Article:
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CHARLESTON, W.Va. -- A non-profit news organization alleged on Tuesday that one of the coal industry's major law firms has repeatedly hidden vital evidence to keep coal miners from winning federal black-lung benefits.The Center for Public Integrity
published what it said were the results of year-long investigation into the handling of black lung cases by the Charleston-based Jackson Kelly law firm.In what it described as "part of a cutthroat approach to fighting miners' claims," the center said Jackson Kelly lawyers have for years concealed medical reports that, if disclosed, would have helped miners obtain federal compensation for the black lung.
"Jackson Kelly, documents show, over the years has withheld unfavorable evidence and shaped the opinions of its reviewing doctors by providing only what it wanted them to see," said the report, written by investigative reporter Chris Hamby. "Miners, often lacking equally savvy lawyers or even any representation, had virtually no way of knowing this evidence existed, let alone the wherewithal to obtain it."The center said Tuesday's story is part of a three-part series following up on a 2012 project on the resurgence of black lung disease, done in partnership with NPR News and with additional reporting by The Charleston Gazette.This new project on black lung benefits was done in partnership with ABC News, which is scheduled to broadcast stories tonight on its "World News" and "Nightline" programs.Safety and health advocates have long complained that the black lung benefits process is difficult to navigate and stacked against coal miners and their families."It's clear those with black lung face too many hurdles in getting their benefits," said Sen. Jay Rockefeller, D-W.Va. "It's deeply frustrating to me, and I'm working to address this injustice and heartbreaking problem through legislation."The Center for Public Integrity's project was unveiled on the same day that the U.S. 4th Circuit Court of Appeals was scheduled to hear oral arguments in a case over whether Elk Run Coal Co., represented by Jackson Kelly, committed "fraud on the court" in a black lung benefits case involving a West Virginia coal miner named Gary Fox.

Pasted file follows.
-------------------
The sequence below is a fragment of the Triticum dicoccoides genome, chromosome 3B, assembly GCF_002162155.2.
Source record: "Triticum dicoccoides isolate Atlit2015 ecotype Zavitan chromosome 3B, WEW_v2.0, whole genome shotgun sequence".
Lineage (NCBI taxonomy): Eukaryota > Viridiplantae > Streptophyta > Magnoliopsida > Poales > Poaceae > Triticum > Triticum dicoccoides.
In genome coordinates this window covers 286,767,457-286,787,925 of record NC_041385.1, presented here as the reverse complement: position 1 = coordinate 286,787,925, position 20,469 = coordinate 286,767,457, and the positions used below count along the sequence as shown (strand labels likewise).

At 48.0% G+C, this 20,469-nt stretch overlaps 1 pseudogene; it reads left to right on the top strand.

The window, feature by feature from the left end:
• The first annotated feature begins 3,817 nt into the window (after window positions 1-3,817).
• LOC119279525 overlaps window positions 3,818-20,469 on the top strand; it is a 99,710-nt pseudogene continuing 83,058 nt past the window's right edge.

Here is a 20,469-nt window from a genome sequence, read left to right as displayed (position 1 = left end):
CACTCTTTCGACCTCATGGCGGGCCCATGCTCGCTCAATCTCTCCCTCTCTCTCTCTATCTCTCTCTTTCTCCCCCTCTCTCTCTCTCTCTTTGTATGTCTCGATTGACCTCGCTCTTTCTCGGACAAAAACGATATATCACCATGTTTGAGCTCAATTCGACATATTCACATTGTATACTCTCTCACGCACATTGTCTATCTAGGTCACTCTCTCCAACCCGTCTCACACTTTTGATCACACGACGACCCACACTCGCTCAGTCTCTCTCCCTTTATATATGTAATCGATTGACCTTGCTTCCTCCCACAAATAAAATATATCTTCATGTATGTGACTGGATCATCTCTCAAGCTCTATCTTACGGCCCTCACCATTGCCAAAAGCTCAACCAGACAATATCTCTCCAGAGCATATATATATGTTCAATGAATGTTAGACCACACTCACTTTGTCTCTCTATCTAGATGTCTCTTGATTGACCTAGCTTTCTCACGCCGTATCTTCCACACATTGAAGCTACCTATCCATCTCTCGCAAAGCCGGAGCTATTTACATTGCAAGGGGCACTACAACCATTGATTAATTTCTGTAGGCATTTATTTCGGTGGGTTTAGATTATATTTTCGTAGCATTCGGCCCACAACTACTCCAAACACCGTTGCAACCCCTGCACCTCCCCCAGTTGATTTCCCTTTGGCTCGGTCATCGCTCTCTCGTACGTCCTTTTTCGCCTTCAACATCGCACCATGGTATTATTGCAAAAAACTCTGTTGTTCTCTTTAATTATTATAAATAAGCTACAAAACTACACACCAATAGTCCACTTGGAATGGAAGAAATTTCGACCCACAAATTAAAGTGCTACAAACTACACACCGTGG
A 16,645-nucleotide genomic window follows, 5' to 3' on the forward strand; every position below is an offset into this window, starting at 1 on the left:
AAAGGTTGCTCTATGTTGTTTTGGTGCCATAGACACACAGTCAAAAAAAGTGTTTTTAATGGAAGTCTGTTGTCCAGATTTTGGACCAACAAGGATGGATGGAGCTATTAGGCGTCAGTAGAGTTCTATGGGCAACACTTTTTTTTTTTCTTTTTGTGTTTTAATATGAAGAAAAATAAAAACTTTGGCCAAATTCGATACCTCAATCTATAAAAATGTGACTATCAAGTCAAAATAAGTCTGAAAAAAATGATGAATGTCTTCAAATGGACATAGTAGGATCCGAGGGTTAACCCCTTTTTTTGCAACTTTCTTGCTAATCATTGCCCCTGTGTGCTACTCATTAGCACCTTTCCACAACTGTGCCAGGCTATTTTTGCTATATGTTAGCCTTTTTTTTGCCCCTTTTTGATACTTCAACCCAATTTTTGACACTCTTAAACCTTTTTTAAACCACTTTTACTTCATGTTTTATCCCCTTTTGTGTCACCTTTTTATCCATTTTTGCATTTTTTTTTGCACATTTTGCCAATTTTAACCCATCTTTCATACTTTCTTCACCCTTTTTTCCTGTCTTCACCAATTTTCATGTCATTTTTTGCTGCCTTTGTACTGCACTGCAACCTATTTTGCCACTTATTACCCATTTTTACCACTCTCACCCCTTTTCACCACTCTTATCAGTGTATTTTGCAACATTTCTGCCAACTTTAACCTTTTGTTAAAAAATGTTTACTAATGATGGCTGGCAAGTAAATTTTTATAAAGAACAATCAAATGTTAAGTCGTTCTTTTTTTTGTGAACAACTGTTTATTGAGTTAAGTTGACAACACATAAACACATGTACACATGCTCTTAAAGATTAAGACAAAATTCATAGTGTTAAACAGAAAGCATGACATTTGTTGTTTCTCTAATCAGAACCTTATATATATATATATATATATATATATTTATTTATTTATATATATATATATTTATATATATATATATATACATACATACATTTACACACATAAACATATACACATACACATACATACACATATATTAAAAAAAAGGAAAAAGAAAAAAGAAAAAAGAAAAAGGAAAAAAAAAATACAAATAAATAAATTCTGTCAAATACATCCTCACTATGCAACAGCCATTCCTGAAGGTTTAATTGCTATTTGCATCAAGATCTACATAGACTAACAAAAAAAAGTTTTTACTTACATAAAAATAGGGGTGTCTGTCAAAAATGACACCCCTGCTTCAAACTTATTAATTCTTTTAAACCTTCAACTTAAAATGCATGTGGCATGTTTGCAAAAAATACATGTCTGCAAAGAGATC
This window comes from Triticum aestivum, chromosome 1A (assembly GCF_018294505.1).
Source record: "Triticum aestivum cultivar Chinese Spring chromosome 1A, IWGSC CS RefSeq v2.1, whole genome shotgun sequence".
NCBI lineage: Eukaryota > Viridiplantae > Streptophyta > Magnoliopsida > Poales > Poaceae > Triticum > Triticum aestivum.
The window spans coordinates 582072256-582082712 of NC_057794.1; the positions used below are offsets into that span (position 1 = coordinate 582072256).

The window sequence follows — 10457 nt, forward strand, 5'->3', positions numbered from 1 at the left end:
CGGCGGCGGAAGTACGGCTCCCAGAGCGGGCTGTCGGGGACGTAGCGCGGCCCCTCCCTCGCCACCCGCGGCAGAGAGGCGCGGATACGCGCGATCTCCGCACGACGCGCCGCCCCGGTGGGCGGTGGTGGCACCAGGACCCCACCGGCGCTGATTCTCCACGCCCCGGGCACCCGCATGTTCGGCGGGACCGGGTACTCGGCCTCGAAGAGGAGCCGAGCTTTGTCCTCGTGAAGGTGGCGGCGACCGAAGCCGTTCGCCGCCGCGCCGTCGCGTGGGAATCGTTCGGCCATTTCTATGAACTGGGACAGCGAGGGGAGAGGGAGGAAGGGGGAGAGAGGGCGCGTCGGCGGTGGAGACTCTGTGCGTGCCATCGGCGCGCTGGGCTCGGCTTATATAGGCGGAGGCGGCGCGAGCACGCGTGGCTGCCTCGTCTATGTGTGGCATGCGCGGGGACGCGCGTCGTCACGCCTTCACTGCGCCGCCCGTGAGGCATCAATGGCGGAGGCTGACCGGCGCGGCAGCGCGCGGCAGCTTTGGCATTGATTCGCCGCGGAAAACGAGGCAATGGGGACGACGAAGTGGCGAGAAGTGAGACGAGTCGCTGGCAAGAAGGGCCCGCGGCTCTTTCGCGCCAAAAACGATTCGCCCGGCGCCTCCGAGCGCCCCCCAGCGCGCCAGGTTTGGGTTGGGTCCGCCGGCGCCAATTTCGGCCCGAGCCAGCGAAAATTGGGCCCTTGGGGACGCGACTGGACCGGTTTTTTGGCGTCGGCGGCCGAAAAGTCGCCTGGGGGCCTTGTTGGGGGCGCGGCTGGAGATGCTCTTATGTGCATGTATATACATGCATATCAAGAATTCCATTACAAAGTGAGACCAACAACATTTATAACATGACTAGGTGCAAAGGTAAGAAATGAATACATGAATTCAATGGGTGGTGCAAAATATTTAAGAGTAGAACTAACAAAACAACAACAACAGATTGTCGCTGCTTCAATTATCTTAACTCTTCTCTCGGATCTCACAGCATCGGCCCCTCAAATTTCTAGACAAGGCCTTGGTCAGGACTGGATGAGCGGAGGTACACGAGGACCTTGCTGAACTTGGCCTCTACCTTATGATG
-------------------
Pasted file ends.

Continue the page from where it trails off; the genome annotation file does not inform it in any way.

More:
Fox's widow, Mary Fox, is pursuing the case after her husband was denied black lung benefits after Jackson Kelley lawyers withheld reports from two pathologists who had concluded Fox indeed did have black lung, the center said in its story.Contacted by the Gazette on Tuesday, Jackson Kelly general counsel Steve Crislip declined to respond to the specific allegations in the center's story.Crislip provided a copy of an e-mail message he sent the center in which he said the law firm was "restricted in our comments by client and professional obligations" until the Fox case was concluded and "all involved parties have granted waivers.""We certainly would like to talk to you, and look forward to doing so, when the Fox case is over and we have had time to talk with all involved parties," Crislip said in the e-mail message. "Reporting on it would be incomplete if not misleading, in my opinion, until then."In a legal brief filed in the Fox case, Jackson Kelly said it is common practice and perfectly legal to withhold the sorts of records it did not disclose in that case.
"Relying on a large, well-settled body of federal law, Elk Run's counsel did not disclose the non-testifying experts' opinions to anyone in order to preserve their privileged status under the work product doctrine," the firm said. "This scenario, repeated daily by attorneys in every type of adversarial litigation, does not constitute fraud of any sort."In their own brief, lawyers for Mary Fox told the 4th Circuit that the case involved a "scheme" to deprive a coal miner "of the benefits Congress mandated for victims of a progressive and irreversible disease."Along with the Fox case pending before the 4th Circuit, Jackson Kelly is facing a suit in Raleigh Circuit Court that alleges the firm wrongly concealed evidence in black lung benefits cases. Jackson Kelly has denied doing anything wrong and continues to try to have the case thrown out of court.One Jackson Kelly lawyer, Douglas A. Smoot, had his law license suspended for one year after the Supreme Court concluded he had withheld evidence from retired miner Elmer Daugherty in a black lung benefits case.Reach Ken Ward Jr. at firstname.lastname@example.org